I have a funny relationship with the Quake series. When I was at school, LAN parties were all the rage and cyber cafes were on most street corners. Remember those? Okay, so not everyone is an old fuddy duddy like me, but they were cool, okay!?
Anyway, at that point everyone loved playing Quake. Deathmatches would rage on for hours and classes would be skipped at school during lunch hour to get more time in. I had the allure of Marathon from Bungie to satisfy, but I did get into a bit of hot water during computing, and subsequently, business class. See I figured that instead of paying the cyber cafe for time on the internet, we could just use the computer lab PCs as a Quake LAN network. Genius move!
Quake got its own remaster in 2021 and was an absolutely stunning achievement. The graphics shone and the blistering framerate breathed life into this childhood pastime. With Quake II receiving the same treatment, nothing but the best is expected! So let’s take a look at how the sequel’s remaster has cleaned up shall we?
Off the bat, the sheer amount of options available are staggering. Not only have you got the original Quake II and the two original expansions, but you get the full version of Quake II 64 and a brand new campaign created just for this release too.
Story wise there isn’t too much substance. You play as a marine and have to kill the Strogg. Yep there’s little more to it than that, but Quake doesn’t need a complex narrative gripping you at every corner – it is a no nonsense beer and curry style shooter. And, there’s nothing wrong with any of that.
The original game and Quake II 64 play just as delicious as ever. Gothic-like enemies who have vastly improved AI attack you in their hordes, while the level design is found ever-pushing you to the end; it still has some hidden pathways to explore should you wish to do so. Of course the obligatory coloured key cards to open doors are present but later there is a touch of problem solving, taking in puzzles that are quite nice. The only problem for me is the starting levels.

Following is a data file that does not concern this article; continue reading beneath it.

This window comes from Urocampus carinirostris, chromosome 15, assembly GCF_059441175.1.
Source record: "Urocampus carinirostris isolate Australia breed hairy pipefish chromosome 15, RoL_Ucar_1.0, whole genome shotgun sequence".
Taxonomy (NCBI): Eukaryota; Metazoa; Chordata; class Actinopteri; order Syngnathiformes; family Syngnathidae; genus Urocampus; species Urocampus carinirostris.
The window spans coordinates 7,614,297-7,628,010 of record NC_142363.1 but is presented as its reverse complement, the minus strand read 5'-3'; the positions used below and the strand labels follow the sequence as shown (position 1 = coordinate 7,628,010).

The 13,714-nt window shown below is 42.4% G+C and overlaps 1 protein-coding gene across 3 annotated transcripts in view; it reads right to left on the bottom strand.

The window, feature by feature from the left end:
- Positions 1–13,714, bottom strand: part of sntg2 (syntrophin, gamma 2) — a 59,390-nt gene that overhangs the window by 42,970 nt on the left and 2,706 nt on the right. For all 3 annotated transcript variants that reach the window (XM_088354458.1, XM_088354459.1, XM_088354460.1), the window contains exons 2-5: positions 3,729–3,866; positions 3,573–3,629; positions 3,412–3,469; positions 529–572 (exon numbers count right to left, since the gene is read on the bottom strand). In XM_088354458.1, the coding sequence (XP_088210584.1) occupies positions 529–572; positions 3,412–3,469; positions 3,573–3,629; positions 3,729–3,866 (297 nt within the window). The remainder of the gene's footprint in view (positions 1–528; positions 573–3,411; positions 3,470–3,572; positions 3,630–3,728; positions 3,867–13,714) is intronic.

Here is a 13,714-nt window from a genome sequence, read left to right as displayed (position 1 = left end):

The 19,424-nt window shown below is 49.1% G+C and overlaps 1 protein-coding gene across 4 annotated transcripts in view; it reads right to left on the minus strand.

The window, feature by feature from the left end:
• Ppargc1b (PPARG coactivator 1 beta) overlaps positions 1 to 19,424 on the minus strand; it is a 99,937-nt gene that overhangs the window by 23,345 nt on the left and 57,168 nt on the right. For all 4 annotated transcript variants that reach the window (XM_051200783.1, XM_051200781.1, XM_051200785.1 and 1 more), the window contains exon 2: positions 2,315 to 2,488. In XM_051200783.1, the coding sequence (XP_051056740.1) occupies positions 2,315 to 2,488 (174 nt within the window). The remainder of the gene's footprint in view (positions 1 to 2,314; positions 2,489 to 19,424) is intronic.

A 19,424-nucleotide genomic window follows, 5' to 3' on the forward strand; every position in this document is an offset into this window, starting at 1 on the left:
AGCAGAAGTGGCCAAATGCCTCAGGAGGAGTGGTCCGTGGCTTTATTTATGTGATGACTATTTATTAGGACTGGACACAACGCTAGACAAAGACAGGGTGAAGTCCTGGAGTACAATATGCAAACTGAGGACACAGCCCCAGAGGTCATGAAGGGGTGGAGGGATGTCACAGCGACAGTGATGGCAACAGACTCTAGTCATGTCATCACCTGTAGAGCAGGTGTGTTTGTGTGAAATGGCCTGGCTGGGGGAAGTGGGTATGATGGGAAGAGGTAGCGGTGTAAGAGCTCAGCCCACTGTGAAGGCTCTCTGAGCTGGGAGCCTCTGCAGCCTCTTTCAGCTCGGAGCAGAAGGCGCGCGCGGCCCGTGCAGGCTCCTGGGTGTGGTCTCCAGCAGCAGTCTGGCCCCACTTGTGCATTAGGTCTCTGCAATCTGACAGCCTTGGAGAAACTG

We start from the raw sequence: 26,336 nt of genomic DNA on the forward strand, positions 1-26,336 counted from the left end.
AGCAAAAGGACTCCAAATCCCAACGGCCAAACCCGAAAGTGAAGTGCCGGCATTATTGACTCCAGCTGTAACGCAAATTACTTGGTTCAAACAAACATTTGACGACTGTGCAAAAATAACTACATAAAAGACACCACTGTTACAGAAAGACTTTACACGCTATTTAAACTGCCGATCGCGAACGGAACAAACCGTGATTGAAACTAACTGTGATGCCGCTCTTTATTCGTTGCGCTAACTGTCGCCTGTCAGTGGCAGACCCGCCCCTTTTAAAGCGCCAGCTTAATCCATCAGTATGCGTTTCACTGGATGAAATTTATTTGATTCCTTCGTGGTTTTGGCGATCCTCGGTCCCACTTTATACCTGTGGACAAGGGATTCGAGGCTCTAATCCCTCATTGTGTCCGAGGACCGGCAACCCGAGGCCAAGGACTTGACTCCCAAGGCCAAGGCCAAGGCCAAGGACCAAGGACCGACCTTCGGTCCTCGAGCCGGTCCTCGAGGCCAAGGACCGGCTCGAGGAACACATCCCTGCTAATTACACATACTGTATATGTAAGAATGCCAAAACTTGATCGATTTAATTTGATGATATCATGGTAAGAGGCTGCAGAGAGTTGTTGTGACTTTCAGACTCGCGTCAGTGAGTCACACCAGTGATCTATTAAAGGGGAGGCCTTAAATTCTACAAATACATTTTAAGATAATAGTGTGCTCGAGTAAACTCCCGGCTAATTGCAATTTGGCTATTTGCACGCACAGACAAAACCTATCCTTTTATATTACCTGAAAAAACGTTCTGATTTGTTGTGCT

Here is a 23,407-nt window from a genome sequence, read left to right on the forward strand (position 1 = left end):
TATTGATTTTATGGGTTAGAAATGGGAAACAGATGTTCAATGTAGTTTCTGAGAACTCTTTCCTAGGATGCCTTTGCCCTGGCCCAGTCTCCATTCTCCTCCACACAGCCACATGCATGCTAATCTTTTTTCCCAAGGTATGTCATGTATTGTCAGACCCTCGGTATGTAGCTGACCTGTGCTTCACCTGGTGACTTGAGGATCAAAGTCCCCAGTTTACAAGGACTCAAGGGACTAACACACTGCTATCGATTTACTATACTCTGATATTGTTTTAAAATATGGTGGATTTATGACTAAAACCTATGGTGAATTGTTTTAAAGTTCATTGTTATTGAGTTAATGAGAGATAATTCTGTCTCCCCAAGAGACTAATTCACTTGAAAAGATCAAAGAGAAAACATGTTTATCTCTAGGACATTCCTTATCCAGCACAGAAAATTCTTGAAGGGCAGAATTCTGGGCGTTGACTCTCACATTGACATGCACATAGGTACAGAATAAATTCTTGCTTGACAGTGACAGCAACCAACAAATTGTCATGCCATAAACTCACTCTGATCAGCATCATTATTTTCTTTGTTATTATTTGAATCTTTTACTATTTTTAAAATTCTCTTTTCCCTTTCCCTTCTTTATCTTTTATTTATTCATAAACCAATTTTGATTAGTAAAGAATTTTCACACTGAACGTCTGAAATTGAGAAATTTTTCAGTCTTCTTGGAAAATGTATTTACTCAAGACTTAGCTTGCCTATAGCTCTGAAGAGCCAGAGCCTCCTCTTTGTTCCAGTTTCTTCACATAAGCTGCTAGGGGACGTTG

See Quake II wasn’t really a game I spent much time with. After Quake 1 I had moved onto other things and never really came back to the series. So, the lack of nostalgia really highlights the lacklustre nature and design of the opening levels. This especially stands out when you try the brand new campaign mode – Call of the Machine.
In this mode it truly feels like a brand new retro style game. Much more detail and design work has been put into these brand new levels. MachineGames also made the new campaign mode for the original Quake remastered too. Definitely jump into here regardless of whether you played the original or not.
Weapons are solid and crunchy like the mini gun and shotgun, and the enemies – even on easier difficulties – aren’t just bland paths following AI. They appear to hunt you down and take some last-stand shots at you when they hit the floor. Provided they haven’t been blown to pieces that is!
Multiplayer is what made Quake shine back in the day and it’s included here too, both online and offline for up to 8 players, which is insane. But even then, it still doesn’t have that must play factor for me, and I think the level design of this sequel is what really puts me off wanting to have one more go.
That’s not to say this is a bad game, far from it. It’s just that Quake II doesn’t feature very memorable levels or enemies; especially not when compared to the original Quake, Doom or even Duke Nukem 3D. Fans of the original will love this, and new fans of the boomer shooter revival that’s happening will lap it up.
For me, I hope MachineGames go and make a full blown sequel to the first two games in this style. I know, Quake 3 and 4 exist, but they were really not great and the team have proved their mettle creating the brand new campaigns for the original beloved titles. Let them make another please!
All in, Quake II is a great value package, well priced and showered with love and care. It may not go on playlist rotation, but it’ll be hard to turn down a game of Quake II when asked.